How many times have you asked your child, “How was your day?”, only to get the response, “fine”? If your number is too many to count, you are not alone. Many parents struggle with ways to reconnect with their children after a long school day.

Here are five alternative questions for you to consider:

  1. What was your high and your low?
    Like a mountain, we all have peaks and valleys throughout the day. Routinely asking this question can help normalize this experience for your child and encourage them to identify and communicate about both the highs and the lows.
  1. Who did you sit next to during lunch or what did you play during recess?
    This question is helpful to track any patterns of friendship changes, opportunities for new play dates, or even potential social challenges important to monitor.
  1. What’s one way you were kind to someone else? Did you share any school supplies or invite someone to play with you?
    This question encourages the value of community building.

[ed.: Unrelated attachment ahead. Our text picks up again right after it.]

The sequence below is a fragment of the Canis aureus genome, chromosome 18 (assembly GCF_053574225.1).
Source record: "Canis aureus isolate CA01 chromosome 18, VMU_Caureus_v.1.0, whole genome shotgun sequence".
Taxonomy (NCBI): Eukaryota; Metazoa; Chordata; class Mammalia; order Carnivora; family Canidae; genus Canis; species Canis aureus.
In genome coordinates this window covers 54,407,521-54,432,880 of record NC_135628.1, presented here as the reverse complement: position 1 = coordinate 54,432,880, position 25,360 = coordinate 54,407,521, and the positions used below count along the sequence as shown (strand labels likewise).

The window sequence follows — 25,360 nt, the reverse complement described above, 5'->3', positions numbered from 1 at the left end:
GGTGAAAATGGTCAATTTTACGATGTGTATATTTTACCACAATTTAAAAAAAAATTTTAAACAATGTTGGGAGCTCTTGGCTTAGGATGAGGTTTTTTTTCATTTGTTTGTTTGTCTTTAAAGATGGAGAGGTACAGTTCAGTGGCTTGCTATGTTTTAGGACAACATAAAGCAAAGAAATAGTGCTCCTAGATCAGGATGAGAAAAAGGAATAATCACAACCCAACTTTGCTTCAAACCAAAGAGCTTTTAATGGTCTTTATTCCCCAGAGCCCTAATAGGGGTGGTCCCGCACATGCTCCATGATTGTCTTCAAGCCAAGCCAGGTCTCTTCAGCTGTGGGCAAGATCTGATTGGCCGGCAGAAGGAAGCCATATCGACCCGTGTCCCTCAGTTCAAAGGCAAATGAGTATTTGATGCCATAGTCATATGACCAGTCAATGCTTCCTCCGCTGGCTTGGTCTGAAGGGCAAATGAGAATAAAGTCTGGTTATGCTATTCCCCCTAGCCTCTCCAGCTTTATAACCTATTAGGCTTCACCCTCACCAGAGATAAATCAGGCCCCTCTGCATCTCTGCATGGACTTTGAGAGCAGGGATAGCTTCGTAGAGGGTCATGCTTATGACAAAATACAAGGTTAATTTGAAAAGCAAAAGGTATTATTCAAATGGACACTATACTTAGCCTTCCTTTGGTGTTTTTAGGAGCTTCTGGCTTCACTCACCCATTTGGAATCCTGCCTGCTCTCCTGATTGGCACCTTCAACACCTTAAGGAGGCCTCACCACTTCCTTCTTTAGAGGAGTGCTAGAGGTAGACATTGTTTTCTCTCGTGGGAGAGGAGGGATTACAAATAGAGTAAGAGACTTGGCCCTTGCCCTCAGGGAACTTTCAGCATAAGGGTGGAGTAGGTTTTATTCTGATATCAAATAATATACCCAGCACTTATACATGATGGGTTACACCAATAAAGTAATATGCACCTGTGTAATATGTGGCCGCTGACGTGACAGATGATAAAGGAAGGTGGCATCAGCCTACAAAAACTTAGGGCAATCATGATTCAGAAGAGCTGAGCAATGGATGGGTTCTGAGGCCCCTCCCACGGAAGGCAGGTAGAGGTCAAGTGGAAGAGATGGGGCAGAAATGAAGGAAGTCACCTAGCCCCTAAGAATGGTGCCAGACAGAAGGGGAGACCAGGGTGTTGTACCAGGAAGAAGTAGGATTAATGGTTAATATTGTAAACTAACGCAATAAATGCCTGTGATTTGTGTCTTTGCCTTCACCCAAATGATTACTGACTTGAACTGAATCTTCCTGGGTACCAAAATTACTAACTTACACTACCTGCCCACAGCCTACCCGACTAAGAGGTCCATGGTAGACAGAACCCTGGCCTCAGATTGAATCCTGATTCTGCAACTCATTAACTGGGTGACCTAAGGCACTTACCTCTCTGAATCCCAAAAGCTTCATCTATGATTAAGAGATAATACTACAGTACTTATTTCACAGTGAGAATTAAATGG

1. What’s something that you’re proud of from today?
    Building self-esteem and confidence is critical within healthy development. If you can, try to reframe your own feelings of pride to guide your child in feeling proud of him or herself. This way, they are less likely to develop patterns of looking for external validation and instead develop strong self-assurance.
  1. When did you stick with something that was tricky?
    This question reinforces the concept of “grit” and encourages your child to develop perseverance skills.

Even if your child still gives a vague answer or can’t seem to remember, keep asking these types of open-ended questions each day to show that you care.

Be sure to let your child know about your new game plan in advance so they can look for experiences to share during their day.

You may also try the game, Two Truths and a Lie. This is a fun game during which your child is invited to share two true facts and one lie from their day while the other person then guesses which replies are the truths and which is the lie. Not only can this game increase your knowledge of what is going on with your child at school, but it can also strengthen the transition home and reconnection through playful interaction. You might even consider sharing two truths and a lie from your day as well!

Seeking other resources for connecting as a family? Attend a workshop, schedule a parent education meeting, or schedule an assessment with one of the Child and Adolescent Specialists at Parents Place.

Ellie Pelc, PsyD, is a clinical psychologist at Parents Place in San Francisco.